✧ Unless You’re Crazy✧
To be indebted to someone puts you in a very compromising position.
Erna realised this as she lowered herself into the boat and prepared to enjoy an evening with a man she was not involved with. She couldn’t help but think of the rumours that are going to rise from this. She was thankful that her Grandmother wasn’t here to witness this. She always said that a man and a woman should be careful not to share careless glances.
It was ridiculous.
To conduct herself in such a foolish act, even if he was the Prince, was like pouring fuel on a fire that was already raging. Even she could sense that, It would have been better if she had politely refused and went about her evening.
Being the youngest lady of the Baden family, Erna should have been a quiet lady in the corner, protected her family honour and not drawn attention to herself. She failed to even do that and now, she sullied the name of Baden, which she was more concerned about than the Hardy reputation that was already sullied.
It was an opportunity to write off the debt, a debt that she was struggling to pay back. Even if she made flowers for the rest of her life, she would not have finished paying it off.
The Prince looked so relax when he asked Erna out onto the water, like he knew what she was going to say before she said it. Erna had warred with herself over clearing the debt, or maintaining her families honour.
Clearing the debt inevitably won and the Prince reached out his hand to help her onto the boat. Erna hated him for what he was putting her through and the clueless manner in which he conducted himself.
Erna sat at the prow and looked down at the hand that was still holding hers. It felt like a dream, a distant thing happening to someone else. The gentle lapping of the current against the boat seemed to dictate the thudding of her heart and harmonised with her breathing.
Bjorn skilfully rowed the boat out onto the water. Erna watched him with wide eyes. She was so close to him. When Bjorn noticed she was watching him, the corner of his mouth twitched upward.
“You’re not scared, are you?”
“No, not at all.” Erna said, a little too firmly. Even she was not convinced by her answer.
Bjorn laughed as he pointed the boat in the direction of the coloured lanterns. They were of so many different shapes, some of paper and some of glass. They were all the colours of the rainbow, which blended to form new colours not of the rainbow.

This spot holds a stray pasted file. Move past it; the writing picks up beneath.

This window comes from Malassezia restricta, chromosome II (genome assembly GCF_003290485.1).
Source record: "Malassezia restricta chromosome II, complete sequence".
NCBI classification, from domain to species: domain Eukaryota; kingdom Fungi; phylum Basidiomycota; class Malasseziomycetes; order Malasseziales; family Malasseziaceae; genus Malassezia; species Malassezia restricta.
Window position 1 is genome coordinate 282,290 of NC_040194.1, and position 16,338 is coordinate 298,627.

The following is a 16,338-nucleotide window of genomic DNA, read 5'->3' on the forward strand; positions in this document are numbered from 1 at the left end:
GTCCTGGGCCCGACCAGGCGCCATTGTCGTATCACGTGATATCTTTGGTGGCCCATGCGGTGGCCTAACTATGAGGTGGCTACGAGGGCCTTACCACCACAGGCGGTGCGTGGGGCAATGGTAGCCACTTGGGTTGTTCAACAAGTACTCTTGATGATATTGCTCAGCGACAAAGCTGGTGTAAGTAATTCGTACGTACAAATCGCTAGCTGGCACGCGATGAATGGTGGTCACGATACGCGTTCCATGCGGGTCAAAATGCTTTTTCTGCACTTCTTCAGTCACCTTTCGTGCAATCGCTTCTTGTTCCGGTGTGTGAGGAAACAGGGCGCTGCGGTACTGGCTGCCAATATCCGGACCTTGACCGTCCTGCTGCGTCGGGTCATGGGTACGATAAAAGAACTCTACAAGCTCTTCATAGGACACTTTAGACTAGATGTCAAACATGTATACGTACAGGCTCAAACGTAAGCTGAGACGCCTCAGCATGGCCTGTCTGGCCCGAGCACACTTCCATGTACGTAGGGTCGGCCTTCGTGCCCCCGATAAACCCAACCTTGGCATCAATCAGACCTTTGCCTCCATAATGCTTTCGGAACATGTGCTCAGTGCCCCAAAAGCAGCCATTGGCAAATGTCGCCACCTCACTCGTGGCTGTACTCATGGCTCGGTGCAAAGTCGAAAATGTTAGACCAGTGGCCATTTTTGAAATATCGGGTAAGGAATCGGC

Erna watched the lights and colour spread around her in amazement. She had never seen such a splendid sight in all her life. Her Grandmother was right, the city really does lift your spirits. She had not realised before, concentrating so much on what made the city a poor place to live.
The overwhelming beauty of the lights, reflected in dazzling shimmers on the water erased all thoughts.
All the whispering onlookers, the gossipers and rumour mongers seemed so very distant now. She didn’t even care how angry her father was going to be when he heard about this.
It all felt so very distant.
Erna cast her gaze about the river, trying to take in every mote of detail, committing every part of it to memory. When she realised she was staring directly at the Prince, and he looked right back at her, she reflexively touched the side of her face and knew it was careless.
She needed to say something, to break the awkward silence they shared, but she couldn’t think of anything. She became very aware of the itch in her fingers, all the work made them ache and no amount of massaging made them better. Erna hid her hands under the parasol so that Bjorn would not notice her fidgeting with them.
It would be nice if he would say something, rather than just look at her with that soft little smile of his. He didn’t say anything and just let out a laugh. It was a cool, soft laugh that quickly got taken away by the midsummer breeze.
“It was a face after all.” Peter declared.
He watched Bjorn’s boat drift out onto the river and saw that he was not alone. He was with Erna. He had sent flowers, passionate letters and made eye contact from time to time. He had put so much work in wooing Erna and Bjorn, the man who spent his entire time on the sideline watching, was going to be the one to lift the trophy.
It was his face, it had to be, it was the only conclusion Peter could come up with. He had not written a single letter, he had not sent a single sincere flower and yet, Bjorn Dniester was the one who was going to claim victory.
“What fool put him up in the first place.” Peter said.
“If I remember correctly, it was you.” Leonard said through laughter.
“Me? No way.”
Then Peter remembered. Sat at the gaming table, well on his way to drunken unconsciousness, a huge pile of chips in front of Bjorn and the feeling of desperately trying to grasp a win.
“Unbelievable, I should have known, he always sweeps up the stake.” Peter said dejectedly.
Bjorn had always shown sincerity when it came to money and he was a well known flirt with flamboyant women and when he tossed in his chip out of frustration, Peter felt sure he would not put the effort into courting someone as meek as Erna Hardy. He felt sure she would be too much work for him.
Bjorn never went after women, he always let them come to him and they always seemed like they would have hung themselves for the Prince. Peter had watched him for decades and felt so sure of himself. That’s why it was difficult to imagine he divorced Princess Gladys because he had an affair with other woman.
“Could he be serious about Erna?” Peter muttered to himself.
“What’s that, you crazy bastard?” Leonard laughed at him.
“Yeah, as crazy as he is.” Peter said and laughed back.